• The number of words can be altered with -w. Default, again, is 10. -w 25 will yield 25 words per topic
  • The number of keywords that the model should result in (default = 10) can be altered using the -k command
  • The partitioning of the document(s) can be modified using the -d command, followed by number of words the parts should consist of
    An example of the Gensim command could, therefore, look like ‘python -t 50 -w 25 -k 100 -d 1000’.


Method 3: Mallet LDA

KG will by default use Gensim’s topic modeling. To use Mallet’s method of topic modeling instead, the -m command is needed. After that, KG requires the full path to Mallet’s executable file on the computer. A KG command using Mallet could (on my computer), for example, be like ‘python -t 100 -w 20 -k 200 -d 1000 -m /Users/huijn001/tools/mallet-2.0.7/bin/mallet’



Excluding topics

When using topic models to generate word lists, the user is given the opportunity to go through the topics before the actual word list is generated. This gives the user the chance to exclude topics that are relevant to the topic of interest. After the topics are modeled, the program will stop and ask for topics to be excluded. The user can give the numbers of the topics (comma-separated) that should be ignored. A simple [enter] will include all topics in the step of generating the word list.



An evaluation in terms of generic precision and recall for any of the variables would have been counter-intuitive. After all, there is no one best way to computationally derive word lists from any given text or collection of texts. Instead, the dictionary extraction methods have been evaluated and improved by comparing automatically generated dictionaries with ones that were built manually, based on domain knowledge. Comparing the results of query searches based on different dictionaries in the KB’s digitized newspaper archive was used as an additional evaluation method: dictionaries could be compared in terms of the ranking of some key articles about a particular topic, since the archive’s Solr search engine scores the results of an OR-query (the search string, in which we expressed the dictionaries) on the basis of the number of times query words appear in an article, among other things.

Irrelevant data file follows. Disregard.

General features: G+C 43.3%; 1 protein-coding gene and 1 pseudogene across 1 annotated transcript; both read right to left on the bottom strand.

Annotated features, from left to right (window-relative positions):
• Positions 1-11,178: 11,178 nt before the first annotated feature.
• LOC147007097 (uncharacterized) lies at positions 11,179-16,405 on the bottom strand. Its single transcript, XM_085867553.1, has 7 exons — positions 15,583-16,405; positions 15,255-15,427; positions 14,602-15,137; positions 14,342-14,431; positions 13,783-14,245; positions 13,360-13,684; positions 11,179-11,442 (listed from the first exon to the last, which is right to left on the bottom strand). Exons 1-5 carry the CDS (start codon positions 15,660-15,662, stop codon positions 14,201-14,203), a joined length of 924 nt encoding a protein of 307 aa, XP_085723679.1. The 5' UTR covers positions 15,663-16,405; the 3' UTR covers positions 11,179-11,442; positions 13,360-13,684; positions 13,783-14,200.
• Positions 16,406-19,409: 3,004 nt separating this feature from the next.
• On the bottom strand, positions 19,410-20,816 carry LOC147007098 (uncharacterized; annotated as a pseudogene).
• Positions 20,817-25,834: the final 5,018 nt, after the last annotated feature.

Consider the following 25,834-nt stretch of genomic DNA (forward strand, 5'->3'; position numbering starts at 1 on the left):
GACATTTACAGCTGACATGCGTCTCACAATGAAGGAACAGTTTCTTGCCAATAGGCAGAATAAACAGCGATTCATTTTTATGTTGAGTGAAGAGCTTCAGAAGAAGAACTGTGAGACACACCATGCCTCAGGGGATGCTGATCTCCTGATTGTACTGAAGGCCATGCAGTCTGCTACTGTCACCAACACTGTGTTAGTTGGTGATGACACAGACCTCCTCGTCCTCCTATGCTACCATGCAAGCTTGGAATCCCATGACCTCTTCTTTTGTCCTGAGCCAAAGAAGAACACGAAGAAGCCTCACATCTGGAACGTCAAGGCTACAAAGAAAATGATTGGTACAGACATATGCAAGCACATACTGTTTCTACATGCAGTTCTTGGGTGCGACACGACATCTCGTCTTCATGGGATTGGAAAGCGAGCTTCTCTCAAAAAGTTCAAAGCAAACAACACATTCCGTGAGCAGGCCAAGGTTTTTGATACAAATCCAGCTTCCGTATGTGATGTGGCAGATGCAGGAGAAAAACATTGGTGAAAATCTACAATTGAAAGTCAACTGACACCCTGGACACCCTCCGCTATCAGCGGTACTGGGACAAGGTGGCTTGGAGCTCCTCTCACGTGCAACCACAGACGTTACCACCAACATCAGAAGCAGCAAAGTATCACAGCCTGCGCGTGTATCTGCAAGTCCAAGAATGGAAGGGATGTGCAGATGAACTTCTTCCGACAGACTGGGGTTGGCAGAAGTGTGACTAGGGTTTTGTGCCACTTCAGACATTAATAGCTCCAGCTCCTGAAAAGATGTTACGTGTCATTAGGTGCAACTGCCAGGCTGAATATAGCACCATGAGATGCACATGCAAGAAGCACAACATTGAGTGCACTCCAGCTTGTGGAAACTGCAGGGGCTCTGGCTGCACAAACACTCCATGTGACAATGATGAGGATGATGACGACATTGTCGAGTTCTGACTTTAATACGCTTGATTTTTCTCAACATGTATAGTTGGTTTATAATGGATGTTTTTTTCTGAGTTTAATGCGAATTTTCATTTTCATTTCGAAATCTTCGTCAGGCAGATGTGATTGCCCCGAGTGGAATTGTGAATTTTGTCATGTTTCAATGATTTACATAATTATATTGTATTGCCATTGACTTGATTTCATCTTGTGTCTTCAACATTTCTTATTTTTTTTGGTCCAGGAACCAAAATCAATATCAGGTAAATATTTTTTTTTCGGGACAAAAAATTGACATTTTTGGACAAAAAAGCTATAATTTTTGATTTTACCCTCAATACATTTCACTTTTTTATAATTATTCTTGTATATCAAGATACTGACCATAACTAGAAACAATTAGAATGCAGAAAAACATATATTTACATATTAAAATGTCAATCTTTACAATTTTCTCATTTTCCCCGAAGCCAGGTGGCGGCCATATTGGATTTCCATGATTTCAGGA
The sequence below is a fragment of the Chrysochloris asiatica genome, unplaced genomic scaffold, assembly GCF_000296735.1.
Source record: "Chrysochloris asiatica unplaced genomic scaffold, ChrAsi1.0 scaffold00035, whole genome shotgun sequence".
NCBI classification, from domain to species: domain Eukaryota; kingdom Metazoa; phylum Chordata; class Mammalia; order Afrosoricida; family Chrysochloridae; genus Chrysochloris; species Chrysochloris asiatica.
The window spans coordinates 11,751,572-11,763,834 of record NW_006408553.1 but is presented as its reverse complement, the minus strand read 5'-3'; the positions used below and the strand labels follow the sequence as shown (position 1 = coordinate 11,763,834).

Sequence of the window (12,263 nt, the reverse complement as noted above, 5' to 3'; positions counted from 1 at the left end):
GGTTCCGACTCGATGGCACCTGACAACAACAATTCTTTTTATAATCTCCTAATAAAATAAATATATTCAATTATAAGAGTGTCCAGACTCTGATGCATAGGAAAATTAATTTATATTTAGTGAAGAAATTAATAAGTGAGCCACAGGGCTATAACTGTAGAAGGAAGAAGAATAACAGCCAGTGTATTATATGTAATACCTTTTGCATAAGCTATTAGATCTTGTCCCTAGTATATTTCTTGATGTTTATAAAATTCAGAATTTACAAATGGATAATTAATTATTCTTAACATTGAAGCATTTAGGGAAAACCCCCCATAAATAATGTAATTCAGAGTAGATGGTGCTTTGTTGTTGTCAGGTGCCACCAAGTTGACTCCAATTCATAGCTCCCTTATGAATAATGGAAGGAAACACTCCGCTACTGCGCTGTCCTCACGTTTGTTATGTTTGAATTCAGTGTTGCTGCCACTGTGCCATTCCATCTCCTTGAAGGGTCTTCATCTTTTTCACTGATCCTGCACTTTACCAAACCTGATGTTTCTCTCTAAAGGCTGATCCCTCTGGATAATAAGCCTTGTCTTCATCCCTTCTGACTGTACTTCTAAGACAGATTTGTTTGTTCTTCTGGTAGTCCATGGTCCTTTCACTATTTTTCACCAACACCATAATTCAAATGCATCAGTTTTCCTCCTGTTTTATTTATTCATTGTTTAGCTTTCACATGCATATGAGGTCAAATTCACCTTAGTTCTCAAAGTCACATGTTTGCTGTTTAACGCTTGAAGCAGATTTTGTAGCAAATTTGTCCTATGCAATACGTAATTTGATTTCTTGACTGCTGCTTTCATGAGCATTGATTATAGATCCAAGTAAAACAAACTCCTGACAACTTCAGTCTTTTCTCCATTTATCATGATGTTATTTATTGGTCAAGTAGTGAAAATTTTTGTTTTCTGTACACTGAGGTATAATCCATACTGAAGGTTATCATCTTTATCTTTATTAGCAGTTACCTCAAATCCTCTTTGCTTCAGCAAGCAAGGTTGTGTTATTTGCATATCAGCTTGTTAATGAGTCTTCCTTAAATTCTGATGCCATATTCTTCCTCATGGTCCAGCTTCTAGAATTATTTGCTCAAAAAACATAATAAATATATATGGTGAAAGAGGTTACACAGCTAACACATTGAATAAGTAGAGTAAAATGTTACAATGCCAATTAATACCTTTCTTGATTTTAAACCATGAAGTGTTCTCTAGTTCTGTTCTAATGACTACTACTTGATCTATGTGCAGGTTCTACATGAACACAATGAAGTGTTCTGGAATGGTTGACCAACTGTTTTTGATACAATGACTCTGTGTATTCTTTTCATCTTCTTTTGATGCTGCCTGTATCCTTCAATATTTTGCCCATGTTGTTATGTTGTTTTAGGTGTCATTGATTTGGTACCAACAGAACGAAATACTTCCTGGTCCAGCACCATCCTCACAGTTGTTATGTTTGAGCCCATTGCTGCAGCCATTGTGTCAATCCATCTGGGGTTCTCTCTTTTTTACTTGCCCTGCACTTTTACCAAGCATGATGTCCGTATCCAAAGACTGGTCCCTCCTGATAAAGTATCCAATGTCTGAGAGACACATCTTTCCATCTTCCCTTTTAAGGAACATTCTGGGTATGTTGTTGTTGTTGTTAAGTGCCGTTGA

The case study that was used to test, evaluate, and apply the tools and techniques under development was the impact of American scientific management ideas in the Dutch public media before WWII. The ‘managerial revolution’ is one of the more eye-catching ways in which Dutch language and culture appropriated American ideas. The word ‘management’ itself, but also concepts like ‘efficiency’, ‘consultancy’, or ‘accountancy’ are now generally understood as Dutch. Even so, it were American ideas that influenced the family businesses that dominated Dutch economy around 1900 into rationalizing and professionalizing. Equally, the first Dutch firms for organizational advice were inspired by scientific management theories from across the Atlantic – although it took a while before they started calling themselves ‘consultants’.